Robert Frobisher is a tragic, romantic, bisexual composer, and also the author of the "Letters from Zedelghem" that comprise Parts 2 and 10 of Cloud Atlas. He's maybe the most complex character in the novel, partly because of who is he is, and partly because we only see him through his own clever, well-chosen words. Here's a quick run-down of a few defining traits.
1) Frobisher's got daddy issues. There's a cold front in Belgium, and it's because of the chilly relationship between Frobisher and his father (Frobisher only calls him "Pater," which is a ridiculously Latin way to talk about your pop). We get the feeling that Frobisher feels he has never lived up to his father's expectations, and that he constantly resides in the shadow of his brother, Adrian, who died at war. Even though he won't admit it, Frobisher's very concerned about his reputation, and this is ultimately what Ayrs uses to threaten him.
2) Because of said daddy issues, Frobisher fears rejection. At the end of a long letter, he throws in, as an afterthought: "Best news of all: started composing on my own account again" (2.4.13). And that's all he has to say about it. It's like if he doesn't get excited about it, then he won't feel any failure if he doesn't succeed.
3) He's a disgruntled employee. His business relationship with composer Vyvyan Ayrs is dicey at best. Frobisher feels he's doing all of the work for none of the credit. "Ayrs won't cut me in for my ideas that went into 'Todtenvogel'—enjoying its twentieth public outing since Warsaw—I'll just have to reimburse myself" (10.2.7). And instead of taking a stapler, he takes priceless manuscripts and sells them for cash.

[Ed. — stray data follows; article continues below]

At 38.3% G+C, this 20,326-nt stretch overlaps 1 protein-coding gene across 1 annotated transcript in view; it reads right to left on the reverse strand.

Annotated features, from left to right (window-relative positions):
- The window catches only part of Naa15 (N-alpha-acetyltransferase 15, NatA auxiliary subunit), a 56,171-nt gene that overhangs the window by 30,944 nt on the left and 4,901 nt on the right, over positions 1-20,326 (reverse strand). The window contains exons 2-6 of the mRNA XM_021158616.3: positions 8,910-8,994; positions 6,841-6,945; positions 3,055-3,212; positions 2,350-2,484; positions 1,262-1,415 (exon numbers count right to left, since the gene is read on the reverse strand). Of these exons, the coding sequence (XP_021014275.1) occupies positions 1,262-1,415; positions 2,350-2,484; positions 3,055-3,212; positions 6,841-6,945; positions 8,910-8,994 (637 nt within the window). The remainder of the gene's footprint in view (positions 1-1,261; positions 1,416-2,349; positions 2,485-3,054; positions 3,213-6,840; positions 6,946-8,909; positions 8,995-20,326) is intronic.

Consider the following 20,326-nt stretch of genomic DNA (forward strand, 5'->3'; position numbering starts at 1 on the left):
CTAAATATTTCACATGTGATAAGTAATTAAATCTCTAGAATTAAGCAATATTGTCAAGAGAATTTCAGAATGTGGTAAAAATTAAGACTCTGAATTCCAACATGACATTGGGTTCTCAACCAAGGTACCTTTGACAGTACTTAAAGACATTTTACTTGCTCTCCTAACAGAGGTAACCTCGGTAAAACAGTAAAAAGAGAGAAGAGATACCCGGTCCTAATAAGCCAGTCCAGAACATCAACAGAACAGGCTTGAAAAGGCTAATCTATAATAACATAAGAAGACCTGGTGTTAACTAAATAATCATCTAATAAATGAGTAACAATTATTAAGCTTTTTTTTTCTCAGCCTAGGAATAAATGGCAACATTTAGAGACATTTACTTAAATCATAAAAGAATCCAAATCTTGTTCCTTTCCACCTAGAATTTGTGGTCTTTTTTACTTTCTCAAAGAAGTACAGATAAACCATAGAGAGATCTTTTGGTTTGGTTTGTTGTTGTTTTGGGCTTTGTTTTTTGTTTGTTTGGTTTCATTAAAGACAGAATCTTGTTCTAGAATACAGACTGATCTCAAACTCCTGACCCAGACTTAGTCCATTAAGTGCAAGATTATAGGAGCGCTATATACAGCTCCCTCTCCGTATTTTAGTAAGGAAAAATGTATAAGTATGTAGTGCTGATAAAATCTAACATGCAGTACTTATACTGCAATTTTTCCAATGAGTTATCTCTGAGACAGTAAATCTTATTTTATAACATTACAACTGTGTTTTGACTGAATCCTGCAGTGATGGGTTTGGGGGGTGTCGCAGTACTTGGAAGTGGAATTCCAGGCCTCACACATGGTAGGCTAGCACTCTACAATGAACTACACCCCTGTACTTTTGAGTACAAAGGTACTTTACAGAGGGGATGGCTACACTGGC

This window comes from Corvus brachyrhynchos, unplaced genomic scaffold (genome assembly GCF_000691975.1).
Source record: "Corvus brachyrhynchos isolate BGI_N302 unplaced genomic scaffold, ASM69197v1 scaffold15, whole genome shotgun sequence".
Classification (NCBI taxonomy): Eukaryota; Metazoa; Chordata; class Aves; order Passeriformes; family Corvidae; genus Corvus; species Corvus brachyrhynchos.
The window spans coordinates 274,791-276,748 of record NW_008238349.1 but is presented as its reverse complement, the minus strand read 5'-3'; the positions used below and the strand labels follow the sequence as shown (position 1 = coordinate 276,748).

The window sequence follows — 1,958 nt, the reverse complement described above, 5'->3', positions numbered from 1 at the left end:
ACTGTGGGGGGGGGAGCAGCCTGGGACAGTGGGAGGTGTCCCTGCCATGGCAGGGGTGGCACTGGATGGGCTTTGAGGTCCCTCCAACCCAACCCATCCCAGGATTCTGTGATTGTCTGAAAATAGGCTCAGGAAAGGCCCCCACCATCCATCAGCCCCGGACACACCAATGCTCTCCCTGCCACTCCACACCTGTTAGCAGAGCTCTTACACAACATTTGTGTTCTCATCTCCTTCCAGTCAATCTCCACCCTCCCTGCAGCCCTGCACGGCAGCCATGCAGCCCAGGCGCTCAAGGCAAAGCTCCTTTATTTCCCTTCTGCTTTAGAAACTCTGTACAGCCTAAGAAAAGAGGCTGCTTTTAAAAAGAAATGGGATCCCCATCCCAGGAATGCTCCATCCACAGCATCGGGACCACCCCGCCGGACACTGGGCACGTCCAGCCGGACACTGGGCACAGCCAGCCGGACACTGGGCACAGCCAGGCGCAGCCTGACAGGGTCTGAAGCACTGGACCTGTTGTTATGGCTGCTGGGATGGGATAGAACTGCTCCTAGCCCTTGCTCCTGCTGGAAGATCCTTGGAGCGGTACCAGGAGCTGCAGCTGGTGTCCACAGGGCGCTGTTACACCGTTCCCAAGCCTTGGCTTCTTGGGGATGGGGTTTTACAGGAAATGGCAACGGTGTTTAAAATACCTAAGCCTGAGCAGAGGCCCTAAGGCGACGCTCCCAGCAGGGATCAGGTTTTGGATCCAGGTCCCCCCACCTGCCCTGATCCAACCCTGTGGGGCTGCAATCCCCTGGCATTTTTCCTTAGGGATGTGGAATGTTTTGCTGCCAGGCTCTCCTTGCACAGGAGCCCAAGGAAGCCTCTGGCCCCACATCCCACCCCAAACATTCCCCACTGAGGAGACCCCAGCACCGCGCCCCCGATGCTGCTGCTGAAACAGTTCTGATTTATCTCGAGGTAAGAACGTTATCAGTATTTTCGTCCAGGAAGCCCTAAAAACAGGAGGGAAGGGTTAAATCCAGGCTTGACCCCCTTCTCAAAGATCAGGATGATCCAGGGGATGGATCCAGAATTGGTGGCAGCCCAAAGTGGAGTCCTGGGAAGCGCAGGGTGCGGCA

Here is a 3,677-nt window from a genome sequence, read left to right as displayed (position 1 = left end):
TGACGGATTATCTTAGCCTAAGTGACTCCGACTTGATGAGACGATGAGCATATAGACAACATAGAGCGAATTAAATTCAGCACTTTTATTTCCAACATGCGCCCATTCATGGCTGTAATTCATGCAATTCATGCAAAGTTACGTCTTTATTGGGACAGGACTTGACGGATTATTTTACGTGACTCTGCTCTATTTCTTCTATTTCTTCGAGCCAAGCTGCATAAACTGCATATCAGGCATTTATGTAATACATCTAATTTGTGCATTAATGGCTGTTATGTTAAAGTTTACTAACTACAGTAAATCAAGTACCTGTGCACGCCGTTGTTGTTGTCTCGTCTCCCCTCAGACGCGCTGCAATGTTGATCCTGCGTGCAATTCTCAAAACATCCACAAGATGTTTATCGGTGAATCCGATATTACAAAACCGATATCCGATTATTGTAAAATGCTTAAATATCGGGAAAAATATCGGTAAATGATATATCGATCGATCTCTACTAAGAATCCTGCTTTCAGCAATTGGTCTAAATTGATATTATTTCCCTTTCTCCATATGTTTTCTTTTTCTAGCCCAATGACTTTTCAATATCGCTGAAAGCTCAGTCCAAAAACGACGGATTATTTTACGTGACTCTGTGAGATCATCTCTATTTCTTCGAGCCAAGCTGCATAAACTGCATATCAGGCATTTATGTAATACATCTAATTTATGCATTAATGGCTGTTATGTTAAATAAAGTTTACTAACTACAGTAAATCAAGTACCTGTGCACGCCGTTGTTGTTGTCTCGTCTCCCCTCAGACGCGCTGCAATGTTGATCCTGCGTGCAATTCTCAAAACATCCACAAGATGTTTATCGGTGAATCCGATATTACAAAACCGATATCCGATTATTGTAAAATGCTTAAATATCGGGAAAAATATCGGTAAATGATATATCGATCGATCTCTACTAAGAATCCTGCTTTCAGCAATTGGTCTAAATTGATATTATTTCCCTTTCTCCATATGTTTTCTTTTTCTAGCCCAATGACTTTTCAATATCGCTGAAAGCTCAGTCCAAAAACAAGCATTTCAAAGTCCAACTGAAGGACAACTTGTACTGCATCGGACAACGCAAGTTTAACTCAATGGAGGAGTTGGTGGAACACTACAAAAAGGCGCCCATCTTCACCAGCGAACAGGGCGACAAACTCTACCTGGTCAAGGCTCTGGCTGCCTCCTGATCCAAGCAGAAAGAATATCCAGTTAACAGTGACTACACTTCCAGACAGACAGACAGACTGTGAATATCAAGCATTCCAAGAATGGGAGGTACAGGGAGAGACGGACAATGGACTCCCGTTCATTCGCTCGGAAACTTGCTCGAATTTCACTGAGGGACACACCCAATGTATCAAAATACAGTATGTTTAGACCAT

4) He's a romantic. He tries to tell us: "I've never loved anyone except myself" (2.9.3)—but we don't believe it for a second. He's just trying to hide his feelings because of that fear-of-rejection stuff we mentioned earlier. If you act invulnerable, you can't be hurt, right? Even though he separates love from sex (and uses sex to his advantage), he's still a big believer in romance and love. In his last letter before his suicide, he tells Sixsmith: "Was infatuated by Eva Crommelynck for a blink of an eye, but we both know in our hearts who is the sole love of my short, bright life" (10.8.7).
5) He's a genius: not only is Frobisher the creative brains behind his partnership with Ayrs, but his solo effort, Cloud Atlas Sextet, is revolutionary. "In the first set, each solo is interrupted by its successor: in the second, each interruption is recontinued, in order. Revolutionary or gimmicky?" (9.2.4). And he's only twenty-four, too. Hmm, the same thing might be said about the book itself, and we'd have to go with the former.
6) He's fated to kill himself. Frobisher's suicide is tragic (it cost us a whole travel pack of tissues... sniffle), but we saw it coming from miles (okay, pages) away. In the very first letter, he says that rather than ask his father for money, he "[w]ould rather jump off Waterloo Bridge and let Old Father Thames humble me. Mean it" (2.1.5). And thinly veiled suicide references are dropped in almost every other letter thereafter. Even his paper-airplane-throwing (called darts because they didn't have airplanes back then) foreshadows his demise: "Instead of soaring high, my dart fell out of sight in a moment" (10.2.12).
As we said, Frobisher spends a lot of time trying to make himself seem cold and invulnerable. It's all a defense mechanism to protect himself from being hurt. He does let his guard down occasionally. He has high hopes for his composing, hoping that "people in the future will be studying this music" (2.3.8). And he fights with Ayrs because: "I want the old bugger to admit to himself that he needs me more than I him" (2.8.6). Hmm, there are those daddy issues again...
The problem is that by opening himself up creatively to Ayrs, he makes himself vulnerable. When Ayrs admits that he and his wife, Jocasta, have been using Frobisher, it's devastating to him. Ayrs threatens Frobisher's fragile reputation, and even though he won't admit it, this affects him. Being publicly rejected by Eva at the party is just the cherry on top of this rejection sundae.
However, this rejection causes Frobisher to hit bottom, and before he shoots himself, he composes his legacy, Cloud Atlas Sextet. "I'm a spent firework, but at least I've been a firework," (10.8.8) he says. Would he have finished this revolutionary work if he hadn't been so emotionally wounded?